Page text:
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Cellebrite claims it’s now able to unlock any iPhone or iPad, including iOS 12.3

The Israeli forensics firm Cellebrite revealed this week that it now has the ability to unlock any iOS device that’s running up to iOS 12.3. The firm made the announcement on Twitter, touting a new version of its Universal Forensic Extraction Device.

On the webpage for the new UFED Premium, Celebrate touts that it’s the only solution for law enforcement agencies looking to “unlock and extract crucial mobile phone evidence from all iOS and high-end Android devices.”

On iOS, UFED Premium is compatible with devices running iOS 7 through iOS 12.3.

Bypass or determine locks and perform a full file system extraction on any iOS device to get much more data than what is possible through logical extractions and other conventional means.

Gain access to 3rd party app data, chat conversations, downloaded emails and email attachments, deleted content and more, increase your chances of finding the incriminating evidence and bringing your case to a resolution.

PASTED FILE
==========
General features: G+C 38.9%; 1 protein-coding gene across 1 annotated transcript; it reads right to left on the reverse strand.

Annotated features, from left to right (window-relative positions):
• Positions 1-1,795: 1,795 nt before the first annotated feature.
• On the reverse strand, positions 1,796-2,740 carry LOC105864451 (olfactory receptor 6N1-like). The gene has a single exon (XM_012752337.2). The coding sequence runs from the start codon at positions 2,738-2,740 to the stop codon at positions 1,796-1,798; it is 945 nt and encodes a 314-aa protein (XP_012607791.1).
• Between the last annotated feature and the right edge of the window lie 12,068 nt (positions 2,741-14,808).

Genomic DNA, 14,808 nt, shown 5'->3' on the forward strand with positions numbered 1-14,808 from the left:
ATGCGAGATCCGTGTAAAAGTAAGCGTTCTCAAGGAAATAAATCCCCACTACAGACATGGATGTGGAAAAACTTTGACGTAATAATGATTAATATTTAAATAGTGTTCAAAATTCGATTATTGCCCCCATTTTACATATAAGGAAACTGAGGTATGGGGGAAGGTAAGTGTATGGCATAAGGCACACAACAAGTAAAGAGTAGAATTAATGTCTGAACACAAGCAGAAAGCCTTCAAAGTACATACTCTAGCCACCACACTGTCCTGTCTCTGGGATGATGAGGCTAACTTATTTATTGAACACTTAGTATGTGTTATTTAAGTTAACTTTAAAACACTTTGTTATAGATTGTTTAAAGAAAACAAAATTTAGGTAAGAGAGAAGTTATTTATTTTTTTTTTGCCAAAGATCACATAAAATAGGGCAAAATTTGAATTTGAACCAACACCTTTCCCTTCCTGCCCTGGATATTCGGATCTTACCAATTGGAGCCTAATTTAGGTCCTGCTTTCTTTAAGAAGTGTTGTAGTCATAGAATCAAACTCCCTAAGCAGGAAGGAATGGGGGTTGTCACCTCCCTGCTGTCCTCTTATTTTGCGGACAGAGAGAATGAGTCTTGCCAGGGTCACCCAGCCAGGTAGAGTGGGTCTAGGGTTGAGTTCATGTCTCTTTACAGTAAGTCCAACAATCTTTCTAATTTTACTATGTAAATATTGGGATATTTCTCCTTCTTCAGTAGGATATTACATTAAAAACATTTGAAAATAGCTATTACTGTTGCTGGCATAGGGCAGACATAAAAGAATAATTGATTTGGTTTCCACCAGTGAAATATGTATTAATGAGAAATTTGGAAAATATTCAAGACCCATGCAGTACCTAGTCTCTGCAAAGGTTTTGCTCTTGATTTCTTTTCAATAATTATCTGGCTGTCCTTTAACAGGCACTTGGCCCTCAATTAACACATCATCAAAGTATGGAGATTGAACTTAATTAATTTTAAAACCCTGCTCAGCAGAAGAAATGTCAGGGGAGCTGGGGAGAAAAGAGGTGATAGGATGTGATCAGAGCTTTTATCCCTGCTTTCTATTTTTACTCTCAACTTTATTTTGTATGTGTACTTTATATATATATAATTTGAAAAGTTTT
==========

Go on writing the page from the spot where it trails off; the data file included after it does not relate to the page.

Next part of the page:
The UFED will be sold as an “on-premise” tool, as Wired notes. This means that police can purchase the device and use it themselves as-needed. One issue with this on-premise business model is that it makes it hard for Cellebrite to protect its technology. Earlier this year, we noted that products from Cellebrite were available widely on eBay for as little as $100.

Apple has worked hard to block tools from companies like Cellebrite and Grayshift. Last October, it was revealed that the GrayKey forensics box from Grayshift could no longer unlock iOS 12 devices due to to changes made by Apple.

Wired notes that Grayshift has since developed tools that allow it to unlock “at least some versions of iOS 12.” The two forensics companies are head-on competitors with one another, and Cellebrite’s announcement this week is likely to win back at least some customers from Grayshift.

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Avatar for Chance Miller Chance Miller

Chance is an editor for the entire 9to5 network and covers the latest Apple news for 9to5Mac.

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